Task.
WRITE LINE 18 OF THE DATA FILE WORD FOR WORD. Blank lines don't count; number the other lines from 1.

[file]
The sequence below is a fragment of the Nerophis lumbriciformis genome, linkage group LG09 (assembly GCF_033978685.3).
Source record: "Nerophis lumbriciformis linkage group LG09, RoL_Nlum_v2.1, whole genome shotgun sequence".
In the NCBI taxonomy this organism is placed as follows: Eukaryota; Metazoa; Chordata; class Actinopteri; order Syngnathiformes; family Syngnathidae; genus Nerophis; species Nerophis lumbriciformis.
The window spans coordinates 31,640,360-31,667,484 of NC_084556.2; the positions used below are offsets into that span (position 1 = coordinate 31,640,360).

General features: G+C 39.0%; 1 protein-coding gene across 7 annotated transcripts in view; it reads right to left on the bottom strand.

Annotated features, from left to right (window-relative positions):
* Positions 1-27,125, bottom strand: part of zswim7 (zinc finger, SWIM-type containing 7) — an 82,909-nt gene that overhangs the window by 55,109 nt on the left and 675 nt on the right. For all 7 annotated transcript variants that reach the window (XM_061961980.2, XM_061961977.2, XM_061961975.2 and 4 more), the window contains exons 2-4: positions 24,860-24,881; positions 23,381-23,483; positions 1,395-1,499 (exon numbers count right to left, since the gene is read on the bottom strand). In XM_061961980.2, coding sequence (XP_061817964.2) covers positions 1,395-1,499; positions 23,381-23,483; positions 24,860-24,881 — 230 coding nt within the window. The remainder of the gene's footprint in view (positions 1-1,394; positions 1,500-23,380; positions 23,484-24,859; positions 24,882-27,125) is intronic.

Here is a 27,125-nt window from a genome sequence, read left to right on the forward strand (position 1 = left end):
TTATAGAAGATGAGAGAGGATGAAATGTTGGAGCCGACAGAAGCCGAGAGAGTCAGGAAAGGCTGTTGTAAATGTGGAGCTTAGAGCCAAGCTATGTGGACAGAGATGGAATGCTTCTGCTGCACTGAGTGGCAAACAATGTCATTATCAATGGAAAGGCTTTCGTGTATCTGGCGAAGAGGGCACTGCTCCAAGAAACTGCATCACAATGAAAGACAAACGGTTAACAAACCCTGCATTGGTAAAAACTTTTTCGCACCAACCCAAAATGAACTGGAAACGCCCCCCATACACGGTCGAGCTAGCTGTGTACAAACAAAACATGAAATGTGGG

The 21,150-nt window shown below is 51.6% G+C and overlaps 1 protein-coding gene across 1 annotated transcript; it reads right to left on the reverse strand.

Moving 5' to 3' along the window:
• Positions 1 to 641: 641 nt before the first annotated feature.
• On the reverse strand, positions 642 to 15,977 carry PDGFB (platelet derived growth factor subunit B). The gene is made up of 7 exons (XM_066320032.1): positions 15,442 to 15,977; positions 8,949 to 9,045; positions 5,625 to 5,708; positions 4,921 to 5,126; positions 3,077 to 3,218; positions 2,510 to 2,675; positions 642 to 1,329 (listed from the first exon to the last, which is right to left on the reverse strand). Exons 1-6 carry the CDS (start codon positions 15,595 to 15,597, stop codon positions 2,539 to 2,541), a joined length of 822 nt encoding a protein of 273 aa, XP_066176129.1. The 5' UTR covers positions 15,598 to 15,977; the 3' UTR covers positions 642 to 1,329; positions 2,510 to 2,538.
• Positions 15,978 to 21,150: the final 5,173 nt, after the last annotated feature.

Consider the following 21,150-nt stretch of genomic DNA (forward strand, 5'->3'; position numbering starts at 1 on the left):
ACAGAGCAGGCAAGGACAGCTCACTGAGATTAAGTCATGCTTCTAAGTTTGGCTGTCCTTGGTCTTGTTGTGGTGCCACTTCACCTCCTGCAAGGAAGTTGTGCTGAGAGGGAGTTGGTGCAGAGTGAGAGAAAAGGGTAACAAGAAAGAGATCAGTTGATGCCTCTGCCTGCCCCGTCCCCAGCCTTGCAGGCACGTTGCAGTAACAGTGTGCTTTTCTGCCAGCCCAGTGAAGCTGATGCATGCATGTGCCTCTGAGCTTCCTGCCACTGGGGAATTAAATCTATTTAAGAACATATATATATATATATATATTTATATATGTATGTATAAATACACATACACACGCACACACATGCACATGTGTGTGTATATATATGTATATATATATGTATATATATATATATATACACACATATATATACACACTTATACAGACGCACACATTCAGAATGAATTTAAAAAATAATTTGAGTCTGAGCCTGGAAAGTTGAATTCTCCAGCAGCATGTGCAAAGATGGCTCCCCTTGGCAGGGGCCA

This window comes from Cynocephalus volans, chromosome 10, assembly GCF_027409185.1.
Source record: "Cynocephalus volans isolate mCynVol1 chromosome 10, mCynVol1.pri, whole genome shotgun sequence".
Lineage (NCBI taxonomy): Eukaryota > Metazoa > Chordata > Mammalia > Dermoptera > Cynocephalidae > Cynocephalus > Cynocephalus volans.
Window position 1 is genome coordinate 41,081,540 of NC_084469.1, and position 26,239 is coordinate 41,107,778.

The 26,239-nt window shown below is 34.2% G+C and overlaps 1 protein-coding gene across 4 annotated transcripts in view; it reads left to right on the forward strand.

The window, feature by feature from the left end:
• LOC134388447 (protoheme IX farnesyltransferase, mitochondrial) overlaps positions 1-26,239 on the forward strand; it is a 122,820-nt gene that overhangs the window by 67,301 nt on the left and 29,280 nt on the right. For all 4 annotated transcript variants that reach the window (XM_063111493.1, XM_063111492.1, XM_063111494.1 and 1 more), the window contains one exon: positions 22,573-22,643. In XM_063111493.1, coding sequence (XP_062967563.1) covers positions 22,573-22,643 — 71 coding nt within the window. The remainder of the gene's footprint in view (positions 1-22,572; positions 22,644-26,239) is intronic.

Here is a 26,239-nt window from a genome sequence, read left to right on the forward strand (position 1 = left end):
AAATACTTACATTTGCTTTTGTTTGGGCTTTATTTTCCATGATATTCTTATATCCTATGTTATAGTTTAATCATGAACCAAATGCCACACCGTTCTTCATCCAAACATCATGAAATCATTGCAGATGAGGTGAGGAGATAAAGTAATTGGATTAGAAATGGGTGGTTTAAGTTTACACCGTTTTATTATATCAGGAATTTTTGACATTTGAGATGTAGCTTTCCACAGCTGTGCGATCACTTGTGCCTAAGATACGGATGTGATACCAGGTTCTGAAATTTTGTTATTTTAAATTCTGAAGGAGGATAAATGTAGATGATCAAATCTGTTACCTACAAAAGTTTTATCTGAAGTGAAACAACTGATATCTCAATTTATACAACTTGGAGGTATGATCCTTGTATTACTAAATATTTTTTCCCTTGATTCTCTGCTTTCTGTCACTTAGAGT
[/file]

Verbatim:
Source record: "Cynocephalus volans isolate mCynVol1 chromosome 10, mCynVol1.pri, whole genome shotgun sequence".